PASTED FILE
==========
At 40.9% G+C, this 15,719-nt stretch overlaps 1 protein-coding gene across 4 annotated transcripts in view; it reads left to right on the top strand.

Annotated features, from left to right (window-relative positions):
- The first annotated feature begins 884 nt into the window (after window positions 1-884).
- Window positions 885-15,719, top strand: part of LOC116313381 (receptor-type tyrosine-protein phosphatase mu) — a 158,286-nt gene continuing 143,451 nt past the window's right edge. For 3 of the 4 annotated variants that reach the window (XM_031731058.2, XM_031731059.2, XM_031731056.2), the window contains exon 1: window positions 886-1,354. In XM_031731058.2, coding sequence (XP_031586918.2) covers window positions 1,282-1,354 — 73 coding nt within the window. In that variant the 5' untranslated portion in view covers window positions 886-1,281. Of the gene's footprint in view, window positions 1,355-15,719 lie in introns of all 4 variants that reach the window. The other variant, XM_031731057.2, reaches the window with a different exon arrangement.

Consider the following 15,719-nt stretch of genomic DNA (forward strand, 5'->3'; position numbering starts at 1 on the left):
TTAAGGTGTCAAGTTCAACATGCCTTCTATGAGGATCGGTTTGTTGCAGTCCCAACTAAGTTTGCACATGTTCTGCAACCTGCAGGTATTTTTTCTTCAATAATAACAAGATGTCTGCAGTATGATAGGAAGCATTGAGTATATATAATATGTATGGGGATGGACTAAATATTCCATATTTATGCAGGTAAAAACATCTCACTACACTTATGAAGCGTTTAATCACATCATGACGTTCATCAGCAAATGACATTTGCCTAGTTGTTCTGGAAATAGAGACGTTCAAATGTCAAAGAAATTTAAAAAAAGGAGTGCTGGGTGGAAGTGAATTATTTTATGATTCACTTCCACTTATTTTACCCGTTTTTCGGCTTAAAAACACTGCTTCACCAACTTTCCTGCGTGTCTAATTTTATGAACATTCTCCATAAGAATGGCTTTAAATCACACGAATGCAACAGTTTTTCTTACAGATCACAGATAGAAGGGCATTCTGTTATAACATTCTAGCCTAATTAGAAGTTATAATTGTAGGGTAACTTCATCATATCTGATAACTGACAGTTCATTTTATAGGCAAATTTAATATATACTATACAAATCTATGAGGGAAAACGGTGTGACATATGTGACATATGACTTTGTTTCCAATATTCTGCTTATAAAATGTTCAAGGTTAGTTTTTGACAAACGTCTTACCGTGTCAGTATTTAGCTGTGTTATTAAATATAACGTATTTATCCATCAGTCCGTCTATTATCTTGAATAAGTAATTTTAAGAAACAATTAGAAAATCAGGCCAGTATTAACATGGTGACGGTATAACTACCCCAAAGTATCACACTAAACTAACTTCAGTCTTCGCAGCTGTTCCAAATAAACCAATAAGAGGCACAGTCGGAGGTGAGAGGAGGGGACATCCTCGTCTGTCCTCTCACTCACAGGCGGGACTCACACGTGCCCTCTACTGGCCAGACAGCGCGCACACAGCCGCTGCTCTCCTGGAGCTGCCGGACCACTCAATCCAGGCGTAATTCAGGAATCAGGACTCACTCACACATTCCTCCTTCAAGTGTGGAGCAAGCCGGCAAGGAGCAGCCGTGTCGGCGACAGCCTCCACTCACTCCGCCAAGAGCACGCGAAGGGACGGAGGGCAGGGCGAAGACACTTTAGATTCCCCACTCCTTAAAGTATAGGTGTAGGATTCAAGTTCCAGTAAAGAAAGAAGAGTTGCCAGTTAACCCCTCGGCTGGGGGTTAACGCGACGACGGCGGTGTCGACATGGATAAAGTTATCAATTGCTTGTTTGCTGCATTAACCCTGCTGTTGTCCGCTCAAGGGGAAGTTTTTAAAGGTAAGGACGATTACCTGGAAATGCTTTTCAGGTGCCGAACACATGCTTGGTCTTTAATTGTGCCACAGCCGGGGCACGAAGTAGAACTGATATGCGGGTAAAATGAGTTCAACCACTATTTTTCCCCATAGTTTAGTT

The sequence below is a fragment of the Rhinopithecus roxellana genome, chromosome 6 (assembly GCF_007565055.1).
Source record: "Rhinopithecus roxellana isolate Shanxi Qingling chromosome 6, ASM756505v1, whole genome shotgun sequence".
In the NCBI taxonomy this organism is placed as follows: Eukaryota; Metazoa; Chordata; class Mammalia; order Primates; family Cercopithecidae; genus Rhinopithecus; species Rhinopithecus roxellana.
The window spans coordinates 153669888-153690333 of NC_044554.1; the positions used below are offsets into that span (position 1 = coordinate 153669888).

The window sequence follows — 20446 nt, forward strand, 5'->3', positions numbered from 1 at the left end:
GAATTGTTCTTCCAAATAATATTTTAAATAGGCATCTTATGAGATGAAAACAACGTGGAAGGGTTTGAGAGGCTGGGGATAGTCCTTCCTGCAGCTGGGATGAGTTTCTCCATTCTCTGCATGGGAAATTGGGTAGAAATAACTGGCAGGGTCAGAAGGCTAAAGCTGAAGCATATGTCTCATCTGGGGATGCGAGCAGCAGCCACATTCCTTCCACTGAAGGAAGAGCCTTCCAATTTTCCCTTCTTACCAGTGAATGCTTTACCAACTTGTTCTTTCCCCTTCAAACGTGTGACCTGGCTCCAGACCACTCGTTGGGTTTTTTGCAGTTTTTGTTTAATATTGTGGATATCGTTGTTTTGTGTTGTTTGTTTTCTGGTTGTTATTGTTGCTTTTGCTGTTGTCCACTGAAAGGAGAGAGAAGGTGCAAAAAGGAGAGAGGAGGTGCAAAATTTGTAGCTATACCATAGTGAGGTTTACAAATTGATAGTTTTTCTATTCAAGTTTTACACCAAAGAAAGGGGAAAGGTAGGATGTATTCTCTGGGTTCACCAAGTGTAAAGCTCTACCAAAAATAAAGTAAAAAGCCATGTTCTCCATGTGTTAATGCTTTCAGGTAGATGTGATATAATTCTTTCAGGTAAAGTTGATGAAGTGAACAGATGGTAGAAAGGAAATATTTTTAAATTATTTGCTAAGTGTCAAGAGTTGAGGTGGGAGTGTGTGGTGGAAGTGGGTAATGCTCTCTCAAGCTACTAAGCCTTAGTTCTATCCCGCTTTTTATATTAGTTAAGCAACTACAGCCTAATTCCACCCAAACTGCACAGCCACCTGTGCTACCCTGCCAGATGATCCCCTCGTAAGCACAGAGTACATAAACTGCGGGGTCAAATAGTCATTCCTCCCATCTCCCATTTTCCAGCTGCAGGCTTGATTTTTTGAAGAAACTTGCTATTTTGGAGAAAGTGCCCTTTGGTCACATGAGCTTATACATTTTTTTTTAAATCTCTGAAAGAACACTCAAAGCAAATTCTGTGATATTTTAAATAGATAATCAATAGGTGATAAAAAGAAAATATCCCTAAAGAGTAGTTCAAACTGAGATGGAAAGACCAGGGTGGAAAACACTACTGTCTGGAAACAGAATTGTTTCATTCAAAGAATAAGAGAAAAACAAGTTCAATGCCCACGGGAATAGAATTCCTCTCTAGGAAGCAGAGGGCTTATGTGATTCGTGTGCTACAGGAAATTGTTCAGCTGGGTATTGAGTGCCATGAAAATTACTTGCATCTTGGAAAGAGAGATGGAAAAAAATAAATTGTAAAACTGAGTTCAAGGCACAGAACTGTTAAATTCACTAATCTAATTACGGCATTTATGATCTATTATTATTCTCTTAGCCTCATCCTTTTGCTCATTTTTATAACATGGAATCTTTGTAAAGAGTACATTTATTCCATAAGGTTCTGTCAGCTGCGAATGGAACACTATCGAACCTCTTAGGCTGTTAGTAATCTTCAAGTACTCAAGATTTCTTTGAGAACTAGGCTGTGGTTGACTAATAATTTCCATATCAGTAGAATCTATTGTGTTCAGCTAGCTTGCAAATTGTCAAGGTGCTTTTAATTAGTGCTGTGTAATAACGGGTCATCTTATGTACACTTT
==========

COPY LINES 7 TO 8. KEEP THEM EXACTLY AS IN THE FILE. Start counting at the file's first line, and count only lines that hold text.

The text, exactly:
The sequence below is a fragment of the Rhinopithecus roxellana genome, chromosome 6 (assembly GCF_007565055.1).
Source record: "Rhinopithecus roxellana isolate Shanxi Qingling chromosome 6, ASM756505v1, whole genome shotgun sequence".